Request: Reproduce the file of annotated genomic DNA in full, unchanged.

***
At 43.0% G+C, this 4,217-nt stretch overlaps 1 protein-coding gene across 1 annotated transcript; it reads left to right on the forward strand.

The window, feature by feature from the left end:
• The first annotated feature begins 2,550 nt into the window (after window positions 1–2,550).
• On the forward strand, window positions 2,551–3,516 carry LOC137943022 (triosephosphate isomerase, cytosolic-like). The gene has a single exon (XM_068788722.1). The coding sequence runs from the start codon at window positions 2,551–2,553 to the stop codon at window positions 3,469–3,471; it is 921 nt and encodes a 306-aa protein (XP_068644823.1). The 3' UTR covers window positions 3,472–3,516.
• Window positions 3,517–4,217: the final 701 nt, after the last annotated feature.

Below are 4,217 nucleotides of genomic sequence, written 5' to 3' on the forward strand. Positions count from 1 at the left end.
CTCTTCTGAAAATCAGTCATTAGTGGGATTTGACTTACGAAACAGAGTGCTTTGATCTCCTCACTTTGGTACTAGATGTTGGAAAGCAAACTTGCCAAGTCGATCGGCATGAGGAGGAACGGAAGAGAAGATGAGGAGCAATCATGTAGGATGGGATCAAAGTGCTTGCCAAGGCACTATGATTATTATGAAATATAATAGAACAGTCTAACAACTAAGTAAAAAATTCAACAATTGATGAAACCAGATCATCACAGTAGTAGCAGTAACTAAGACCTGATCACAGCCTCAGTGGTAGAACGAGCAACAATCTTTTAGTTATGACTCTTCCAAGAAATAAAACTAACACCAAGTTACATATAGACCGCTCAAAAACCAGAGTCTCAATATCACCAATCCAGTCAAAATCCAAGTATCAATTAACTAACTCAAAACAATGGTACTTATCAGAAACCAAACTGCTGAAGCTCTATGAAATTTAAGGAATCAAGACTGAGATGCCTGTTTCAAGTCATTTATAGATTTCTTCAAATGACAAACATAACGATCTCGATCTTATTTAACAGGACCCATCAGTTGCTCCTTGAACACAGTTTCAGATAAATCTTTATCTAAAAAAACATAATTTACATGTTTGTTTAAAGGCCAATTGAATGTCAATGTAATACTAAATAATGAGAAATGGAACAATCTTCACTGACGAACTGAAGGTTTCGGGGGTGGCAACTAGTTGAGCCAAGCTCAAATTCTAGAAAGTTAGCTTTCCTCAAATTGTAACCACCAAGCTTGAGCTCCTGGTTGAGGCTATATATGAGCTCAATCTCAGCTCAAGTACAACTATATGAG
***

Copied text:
At 43.0% G+C, this 4,217-nt stretch overlaps 1 protein-coding gene across 1 annotated transcript; it reads left to right on the forward strand.

The window, feature by feature from the left end:
• The first annotated feature begins 2,550 nt into the window (after window positions 1–2,550).
• On the forward strand, window positions 2,551–3,516 carry LOC137943022 (triosephosphate isomerase, cytosolic-like). The gene has a single exon (XM_068788722.1). The coding sequence runs from the start codon at window positions 2,551–2,553 to the stop codon at window positions 3,469–3,471; it is 921 nt and encodes a 306-aa protein (XP_068644823.1). The 3' UTR covers window positions 3,472–3,516.
• Window positions 3,517–4,217: the final 701 nt, after the last annotated feature.

Below are 4,217 nucleotides of genomic sequence, written 5' to 3' on the forward strand. Positions count from 1 at the left end.
CTCTTCTGAAAATCAGTCATTAGTGGGATTTGACTTACGAAACAGAGTGCTTTGATCTCCTCACTTTGGTACTAGATGTTGGAAAGCAAACTTGCCAAGTCGATCGGCATGAGGAGGAACGGAAGAGAAGATGAGGAGCAATCATGTAGGATGGGATCAAAGTGCTTGCCAAGGCACTATGATTATTATGAAATATAATAGAACAGTCTAACAACTAAGTAAAAAATTCAACAATTGATGAAACCAGATCATCACAGTAGTAGCAGTAACTAAGACCTGATCACAGCCTCAGTGGTAGAACGAGCAACAATCTTTTAGTTATGACTCTTCCAAGAAATAAAACTAACACCAAGTTACATATAGACCGCTCAAAAACCAGAGTCTCAATATCACCAATCCAGTCAAAATCCAAGTATCAATTAACTAACTCAAAACAATGGTACTTATCAGAAACCAAACTGCTGAAGCTCTATGAAATTTAAGGAATCAAGACTGAGATGCCTGTTTCAAGTCATTTATAGATTTCTTCAAATGACAAACATAACGATCTCGATCTTATTTAACAGGACCCATCAGTTGCTCCTTGAACACAGTTTCAGATAAATCTTTATCTAAAAAAACATAATTTACATGTTTGTTTAAAGGCCAATTGAATGTCAATGTAATACTAAATAATGAGAAATGGAACAATCTTCACTGACGAACTGAAGGTTTCGGGGGTGGCAACTAGTTGAGCCAAGCTCAAATTCTAGAAAGTTAGCTTTCCTCAAATTGTAACCACCAAGCTTGAGCTCCTGGTTGAGGCTATATATGAGCTCAATCTCAGCTCAAGTACAACTATATGAG